In an important company meeting this week, a manager asked all of us in the auditorium to turn our laptops off for the duration of his presentation. Instinctively, I turned to my PocketPC to take notes, which he also asked me to shut down.
I completely understand and respect his intent. It never ceases to amaze me how the VAST majority of people using a PC during a meeting can be surreptitiously checking their e-mail or surfing the Intarweb.
Today, Office has Information Rights Management (IRM), which lets me do things like send e-mail to a colleague that’s effectively impossible for them to forward along (without requiring them to put their Tablet PC on the photocopier upside-down). IRM is a technical stunt that requires collaboration at the operating system level.
If we can implement IRM, then maybe we could also do some sort of Application Access Management?
Imagine a world where, when logged into a University wireless LAN during lecture hours, students are only permitted to access OneNote, Word and PowerPoint. Instant Messenger and E-mail traffic is “magically” disabled.
I can’t stop thinking about how that might work — both technically and socially. Would professors force students to comply? Would it be successful? Insulting? Would students just hack their way around it?
It’s funny, isn’t it, how technologies that are designed to make people more productive, when used inappropriately, can also make them more distracted…
Update: To be sure, this is behaviour I’ve seen countless times before — both inside and outside of my current corporate culture. So I can’t attribute it to a company-specific thing.
I had a manager at my last job make the exact same request during an all-hands meeting. My understanding of the managers’ intent is that they want to ensure we all have the undivided attention of everyone at the meeting. Unfortunately, what we sacrifice is the note-taking ability of everyone like me who has practically forgotten what a pen looks like.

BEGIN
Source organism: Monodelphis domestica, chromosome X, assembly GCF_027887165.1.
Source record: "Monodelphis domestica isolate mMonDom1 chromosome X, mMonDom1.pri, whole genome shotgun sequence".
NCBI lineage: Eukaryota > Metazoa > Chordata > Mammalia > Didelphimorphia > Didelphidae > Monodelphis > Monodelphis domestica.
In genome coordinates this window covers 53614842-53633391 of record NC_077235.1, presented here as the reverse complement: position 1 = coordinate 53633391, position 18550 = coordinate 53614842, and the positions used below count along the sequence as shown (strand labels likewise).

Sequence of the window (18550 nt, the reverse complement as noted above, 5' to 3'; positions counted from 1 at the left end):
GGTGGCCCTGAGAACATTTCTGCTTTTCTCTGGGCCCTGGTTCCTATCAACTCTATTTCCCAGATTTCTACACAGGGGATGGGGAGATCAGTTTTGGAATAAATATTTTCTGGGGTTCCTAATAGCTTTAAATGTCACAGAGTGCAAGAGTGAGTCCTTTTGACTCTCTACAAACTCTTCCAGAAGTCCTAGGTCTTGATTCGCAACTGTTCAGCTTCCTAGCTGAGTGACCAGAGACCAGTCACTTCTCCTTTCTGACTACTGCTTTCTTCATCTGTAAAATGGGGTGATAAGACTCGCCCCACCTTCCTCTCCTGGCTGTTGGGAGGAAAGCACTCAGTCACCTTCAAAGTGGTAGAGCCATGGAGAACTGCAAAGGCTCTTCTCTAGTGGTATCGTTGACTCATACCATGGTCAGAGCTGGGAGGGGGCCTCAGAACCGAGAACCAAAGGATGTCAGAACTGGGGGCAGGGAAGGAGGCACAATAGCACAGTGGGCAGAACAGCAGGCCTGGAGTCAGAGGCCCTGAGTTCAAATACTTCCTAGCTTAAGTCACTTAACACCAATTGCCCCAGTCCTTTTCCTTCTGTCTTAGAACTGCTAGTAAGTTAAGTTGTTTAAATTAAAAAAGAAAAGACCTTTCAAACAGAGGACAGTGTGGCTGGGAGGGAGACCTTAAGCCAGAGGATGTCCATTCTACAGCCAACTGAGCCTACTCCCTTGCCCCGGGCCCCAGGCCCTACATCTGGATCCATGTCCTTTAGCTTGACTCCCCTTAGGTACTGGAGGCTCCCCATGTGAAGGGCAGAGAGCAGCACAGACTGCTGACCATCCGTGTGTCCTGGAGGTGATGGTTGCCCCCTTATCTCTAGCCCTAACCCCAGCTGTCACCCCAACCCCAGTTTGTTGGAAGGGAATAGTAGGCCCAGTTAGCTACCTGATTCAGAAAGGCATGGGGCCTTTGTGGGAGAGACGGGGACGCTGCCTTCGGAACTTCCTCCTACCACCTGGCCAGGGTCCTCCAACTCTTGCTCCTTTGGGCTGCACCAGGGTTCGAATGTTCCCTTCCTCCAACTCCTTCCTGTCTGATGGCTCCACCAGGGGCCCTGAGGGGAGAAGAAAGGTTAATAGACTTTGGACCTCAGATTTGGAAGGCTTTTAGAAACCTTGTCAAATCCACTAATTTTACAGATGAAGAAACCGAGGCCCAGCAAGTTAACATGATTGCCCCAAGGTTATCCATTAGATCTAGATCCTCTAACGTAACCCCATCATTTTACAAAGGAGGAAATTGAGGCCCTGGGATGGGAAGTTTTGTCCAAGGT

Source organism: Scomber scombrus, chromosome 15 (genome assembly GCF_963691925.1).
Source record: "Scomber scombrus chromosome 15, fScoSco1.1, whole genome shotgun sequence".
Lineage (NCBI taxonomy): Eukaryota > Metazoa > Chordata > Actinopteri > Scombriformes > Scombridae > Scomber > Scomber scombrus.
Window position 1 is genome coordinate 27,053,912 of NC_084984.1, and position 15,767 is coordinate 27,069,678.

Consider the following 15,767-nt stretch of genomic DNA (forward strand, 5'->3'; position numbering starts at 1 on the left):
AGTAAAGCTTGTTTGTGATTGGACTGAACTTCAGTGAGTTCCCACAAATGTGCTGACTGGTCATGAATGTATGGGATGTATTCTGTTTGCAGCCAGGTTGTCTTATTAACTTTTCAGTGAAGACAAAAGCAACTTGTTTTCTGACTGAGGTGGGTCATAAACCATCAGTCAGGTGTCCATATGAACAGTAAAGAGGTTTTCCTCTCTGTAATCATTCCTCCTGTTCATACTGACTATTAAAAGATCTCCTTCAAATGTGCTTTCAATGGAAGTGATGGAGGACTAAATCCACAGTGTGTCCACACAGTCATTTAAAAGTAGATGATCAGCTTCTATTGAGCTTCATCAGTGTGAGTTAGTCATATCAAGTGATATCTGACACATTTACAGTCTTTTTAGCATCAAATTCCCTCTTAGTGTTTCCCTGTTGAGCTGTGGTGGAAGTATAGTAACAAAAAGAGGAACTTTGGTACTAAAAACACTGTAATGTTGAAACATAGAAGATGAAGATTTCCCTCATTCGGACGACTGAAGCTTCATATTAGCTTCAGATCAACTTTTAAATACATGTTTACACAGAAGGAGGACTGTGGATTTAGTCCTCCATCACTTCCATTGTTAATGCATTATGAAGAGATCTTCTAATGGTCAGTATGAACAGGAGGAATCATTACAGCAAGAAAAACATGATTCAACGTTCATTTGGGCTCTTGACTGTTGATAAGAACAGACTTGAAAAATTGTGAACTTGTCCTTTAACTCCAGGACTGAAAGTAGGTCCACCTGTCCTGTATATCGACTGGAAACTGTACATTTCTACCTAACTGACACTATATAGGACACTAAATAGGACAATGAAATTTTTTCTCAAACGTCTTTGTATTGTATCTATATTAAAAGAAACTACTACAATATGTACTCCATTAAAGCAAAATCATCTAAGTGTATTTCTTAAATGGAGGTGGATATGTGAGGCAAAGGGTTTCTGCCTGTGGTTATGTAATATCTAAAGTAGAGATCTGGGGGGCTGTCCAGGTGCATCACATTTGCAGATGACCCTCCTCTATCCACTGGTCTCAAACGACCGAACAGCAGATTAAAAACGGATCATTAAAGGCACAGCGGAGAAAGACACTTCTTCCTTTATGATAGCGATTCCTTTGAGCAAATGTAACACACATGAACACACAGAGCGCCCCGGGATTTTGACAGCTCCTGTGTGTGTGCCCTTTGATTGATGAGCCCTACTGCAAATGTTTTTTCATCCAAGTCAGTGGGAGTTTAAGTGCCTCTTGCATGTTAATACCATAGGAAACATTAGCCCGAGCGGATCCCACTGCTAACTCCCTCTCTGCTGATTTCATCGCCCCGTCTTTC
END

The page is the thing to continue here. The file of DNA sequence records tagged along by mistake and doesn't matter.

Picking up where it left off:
Matt posted a great comment in my blog which I’ve managed to accidentally erase in my attempt to update this entry — I am still trying to grok this new blogging engine!!
He said: “I’m also not sure why we think that technology should be used to solve a social problem like common courtesy… After all, you’re in a meeting aren’t you? Unless you are using it strictly for taking notes then there is no reason to have it on. But that’s not really what everyone does with their laptop in meetings is it? ;)”
Exactly! Maybe the problem is strictly social. Matt also shares another of my pet peeves, and writes “Just give me a way to force people to turn off their %$%^* cell phones while in a meeting or a movie and I’ll be happy. Baby steps my friend…”
Good point Matt… I’ve tried in the past to be tolerant of mobile phone users. Mobile phones became ubiquitous so quickly that we’ve struggled to figure out what the appropriate surrounding social protocols should be (not just in a cinema, but also in potentially ambiguous cases, like handling a potentially urgent call at a fancy restaurant just as the food is being served).
But as we get used to having these mobile devices all around us — my tolerance for inane public phone usage has plummeted indeed.